Israel warns it will cut Palestinian tax transfer if killer’s family is paid

Updated 51 sec ago
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Israel warns it will cut Palestinian tax transfer if killer’s family is paid

  • American-born Ari Fuld, 45, was stabbed at a shopping mall in the Etzion bloc of Jewish settlements south of Jerusalem on Sunday.
  • His attacker, Khalil Youssef Jabarin, 17, from a village in the occupied West Bank, was shot at the scene and has since been in Israeli custody.

JERUSALEM: Israel will cut the tax revenue it transfers to the Palestinian Authority if it pays the family of the killer of an American-Israeli settler, Finance Minister Moshe Kahlon said on Friday.
Kahlon said he had instructed that any sum paid to the attacker’s family be withheld from tax revenue that Israel collects on behalf of the Palestinian Authority (PA) under interim peace deals.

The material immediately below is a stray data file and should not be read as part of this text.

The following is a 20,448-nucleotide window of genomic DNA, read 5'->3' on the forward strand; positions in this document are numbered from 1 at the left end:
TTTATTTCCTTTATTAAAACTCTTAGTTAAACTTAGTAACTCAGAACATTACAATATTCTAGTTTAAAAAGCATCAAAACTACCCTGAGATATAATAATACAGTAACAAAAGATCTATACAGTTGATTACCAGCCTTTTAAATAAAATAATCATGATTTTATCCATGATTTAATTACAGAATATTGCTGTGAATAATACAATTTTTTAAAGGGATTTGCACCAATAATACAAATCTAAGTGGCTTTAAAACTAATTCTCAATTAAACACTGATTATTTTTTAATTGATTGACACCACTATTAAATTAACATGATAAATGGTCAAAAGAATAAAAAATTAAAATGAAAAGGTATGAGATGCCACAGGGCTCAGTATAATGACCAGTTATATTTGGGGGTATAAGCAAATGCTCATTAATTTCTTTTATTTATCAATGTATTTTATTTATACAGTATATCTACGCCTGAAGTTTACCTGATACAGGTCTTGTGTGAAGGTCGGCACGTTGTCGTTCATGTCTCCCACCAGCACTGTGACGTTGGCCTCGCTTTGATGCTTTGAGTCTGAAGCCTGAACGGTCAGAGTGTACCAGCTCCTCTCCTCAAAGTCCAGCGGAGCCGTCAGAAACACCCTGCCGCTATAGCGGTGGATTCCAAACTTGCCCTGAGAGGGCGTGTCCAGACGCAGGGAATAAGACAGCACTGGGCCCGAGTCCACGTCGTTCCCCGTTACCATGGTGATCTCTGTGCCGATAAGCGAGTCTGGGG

“I will examine other ways to limit the economic activity of the terrorist’s family,” he said on Twitter.
American-born Ari Fuld, 45, was stabbed at a shopping mall in the Etzion bloc of Jewish settlements south of Jerusalem on Sunday. His attacker, Khalil Youssef Jabarin, 17, from a village in the occupied West Bank, was shot at the scene and has since been in Israeli custody.
It has not yet been decided whether Jabarin and his family will receive payments, according to a Palestinian official.
Israel has in the past withheld tax funds and in July enacted a law to financially penalize the PA by the amount of stipends paid to Palestinians jailed by Israel, their families, and the families of those killed by Israeli forces.
Israel says such stipends are a reward and encouragement for the prisoners’ actions against it. The Palestinian Authority says they are welfare payments to support them and their families.
The PA, which has limited self-rule in the West Bank, where Israel retains overall security control, pays stipends that start at 1,400 shekels ($392) after a prisoner has been detained for three months. Amounts differ depending on the length of sentence.
Earlier this year, US lawmakers enacted legislation to sharply reduce the annual $300 million in US aid to the PA unless it took steps to stop making what lawmakers described as payments that reward violent crime.